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Baptism and per instituted

the Lord's sup

by Christ.

L. THE christian religion was singularly commendable on account of its beautiful and divine PART II. simplicity, which appears from the two great and fundamental principles on which it was built, viz. faith and charity. This simplicity was not, how ever, incompatible with certain external rights, and positive institutions, which, indeed, are necessary, in this imperfect state, to keep alive a sense of religion in the minds of men. The rites instituted by Christ himself were only two in number, and these designed to continue to the end of the church here below, without any variation. These rites were baptism and the holy supper, which are not to be considered as mere ceremonies, nor yet as symbolic representations only, but also as ordinances accompanied with a sanctifying influence upon the heart and the affections of true christians. And we cannot help observing here, that since the divine Saviour thought fit to appoint no more than two plain institutions in his church, this shows us that a number of ceremonies is not essential to his religion, and that he left it to the free and prudent choice of christians to establish such rites as the circumstances of the times, or the exigences of the church, might require.

ed by the a

IL. There are several circumstances which incline Rites institutus to think that the friends and apostles of our postles. blessed Lord, either tolerated through necessity, or appointed for wise reasons, many other external rites in various places. At the same time we are not to imagine that they ever conferred upon any person a perpetual, indelible, pontifical authority, or that they enjoined the same rites in all churches.


CENT. I. We learn, on the contrary, from authentic records, that the christian worship was, from the beginning, celebrated in a different manner in different places, and that, no doubt, by the orders, or at least with the approbation, of the apostles and their disciples. In these early times it was both wise and necessary, to show, in the establishment of outward forms of worship, some indulgence to the ancient opinions, manners, and laws, of the respective nations to whom the gospel was preached.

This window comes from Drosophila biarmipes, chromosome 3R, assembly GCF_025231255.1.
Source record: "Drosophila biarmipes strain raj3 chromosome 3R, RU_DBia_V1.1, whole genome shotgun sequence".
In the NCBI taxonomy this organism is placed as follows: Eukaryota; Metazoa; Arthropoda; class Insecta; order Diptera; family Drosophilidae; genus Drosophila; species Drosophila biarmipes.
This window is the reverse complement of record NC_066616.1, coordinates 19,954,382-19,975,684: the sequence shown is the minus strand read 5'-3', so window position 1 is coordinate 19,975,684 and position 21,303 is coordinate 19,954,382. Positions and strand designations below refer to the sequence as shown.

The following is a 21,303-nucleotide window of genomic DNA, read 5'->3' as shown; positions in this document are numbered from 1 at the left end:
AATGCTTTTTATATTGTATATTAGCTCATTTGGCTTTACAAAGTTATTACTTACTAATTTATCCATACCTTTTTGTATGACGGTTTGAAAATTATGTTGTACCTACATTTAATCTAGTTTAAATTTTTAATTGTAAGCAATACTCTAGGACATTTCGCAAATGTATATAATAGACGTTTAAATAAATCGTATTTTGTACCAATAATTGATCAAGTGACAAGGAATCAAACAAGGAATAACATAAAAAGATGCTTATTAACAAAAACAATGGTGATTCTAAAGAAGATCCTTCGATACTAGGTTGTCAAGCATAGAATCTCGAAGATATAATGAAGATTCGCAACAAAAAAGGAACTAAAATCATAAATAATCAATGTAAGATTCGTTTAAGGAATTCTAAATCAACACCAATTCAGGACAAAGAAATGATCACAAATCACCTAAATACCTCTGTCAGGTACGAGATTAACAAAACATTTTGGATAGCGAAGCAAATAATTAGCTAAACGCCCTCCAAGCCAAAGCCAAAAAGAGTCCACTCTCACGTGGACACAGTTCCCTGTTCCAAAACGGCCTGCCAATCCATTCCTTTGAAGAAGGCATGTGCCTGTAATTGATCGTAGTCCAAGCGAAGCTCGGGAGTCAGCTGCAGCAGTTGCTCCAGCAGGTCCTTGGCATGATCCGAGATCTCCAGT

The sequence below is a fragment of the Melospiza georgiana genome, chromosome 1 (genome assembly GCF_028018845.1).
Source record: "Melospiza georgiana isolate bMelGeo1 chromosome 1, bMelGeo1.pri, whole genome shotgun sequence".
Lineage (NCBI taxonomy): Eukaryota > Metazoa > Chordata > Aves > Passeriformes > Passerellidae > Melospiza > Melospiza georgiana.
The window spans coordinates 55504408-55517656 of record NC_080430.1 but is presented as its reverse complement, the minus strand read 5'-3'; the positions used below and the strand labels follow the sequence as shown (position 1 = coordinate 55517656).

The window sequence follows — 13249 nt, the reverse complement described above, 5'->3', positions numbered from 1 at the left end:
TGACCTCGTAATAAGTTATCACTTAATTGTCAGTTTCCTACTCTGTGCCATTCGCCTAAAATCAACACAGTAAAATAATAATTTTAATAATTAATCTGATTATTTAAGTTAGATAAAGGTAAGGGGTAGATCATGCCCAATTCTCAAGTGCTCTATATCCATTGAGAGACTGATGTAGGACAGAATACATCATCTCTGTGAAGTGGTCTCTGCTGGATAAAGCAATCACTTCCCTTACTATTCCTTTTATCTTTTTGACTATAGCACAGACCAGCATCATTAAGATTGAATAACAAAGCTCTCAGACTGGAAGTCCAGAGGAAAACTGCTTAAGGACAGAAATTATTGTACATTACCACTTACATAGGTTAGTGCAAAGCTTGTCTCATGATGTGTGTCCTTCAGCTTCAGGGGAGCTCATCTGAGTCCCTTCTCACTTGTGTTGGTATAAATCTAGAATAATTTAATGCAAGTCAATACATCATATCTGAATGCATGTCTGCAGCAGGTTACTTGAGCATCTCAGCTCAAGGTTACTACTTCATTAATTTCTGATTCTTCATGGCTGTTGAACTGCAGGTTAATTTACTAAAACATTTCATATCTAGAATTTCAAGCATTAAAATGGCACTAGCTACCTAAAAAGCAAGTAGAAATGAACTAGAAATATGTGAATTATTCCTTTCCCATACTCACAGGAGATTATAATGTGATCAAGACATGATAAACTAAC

rites retained


III. From hence it follows, that the opinion of in several pla- those who maintain that the Jewish rites were adopted every where, in the christian churches, by order of the apostles, or their disciples, is destitute of all foundation. In those christian societies, which were totally or principally composed of Jewish converts, it was natural to retain as much of the Jewish ritual as the genius of Christianity would suffer, and a multitude of examples testify that this was actually done. But that the same translation of Jewish rites should take place in christian churches, where there were no Jews, or a very small and inconsiderable number, is utterly incredible, because such an event was morally impossible. In a word, the external forms of worship used in the times of old, must necessarily have been regulated and modified according to the character, genius, and manners, of the different nations on which the light of the gospel arose.

Public assem⚫ blies of christians.

IV. Since then there was such a variety in the ritual and discipline of the primitive churches, it must be very difficult to give such an account of the worship, manners, and institutions of the ancient christians, as will agree with what was practised in all those countries where the gospel flourished. There are, notwithstanding, certain laws, whose authority and obligation were universal and indispensable among all christians, and of these we shall here give a brief account. All christians were unanimous


in setting apart the first day of the week, on which CENT.I. the triumphant Saviour arose from the dead, for the solemn celebration of public worship. This pious custom, which was derived from the example of the church of Jerusalem, was founded upon the express appointment of the apostles, who consecrated that day to the same sacred purpose, and was observed universally throughout all the christian churches, as appears from the united testimonies of the most credible writers." The seventh day of the week was also observed as a festival,* not by the christians in general, but by such churches only as were principally composed of Jewish converts, nor did the other christians censure this custom as criminal and unlawful. It appears, moreover, that all the christian churches observed two great anniversary festivals; the one in memory of Christ's glorious resurrection; and the other to commemorate the descent of the Holy Ghost upon the apostles. To these we may add the

w Phil. Jac. Hartmannus, De rebus gestis Christianorum sub Apostolis, cap. xv. p. 387. Just. Henn. Bohmer, Dissert. i. Juris Eccles. Antiqui de stato die Christianor. p. 20, &c.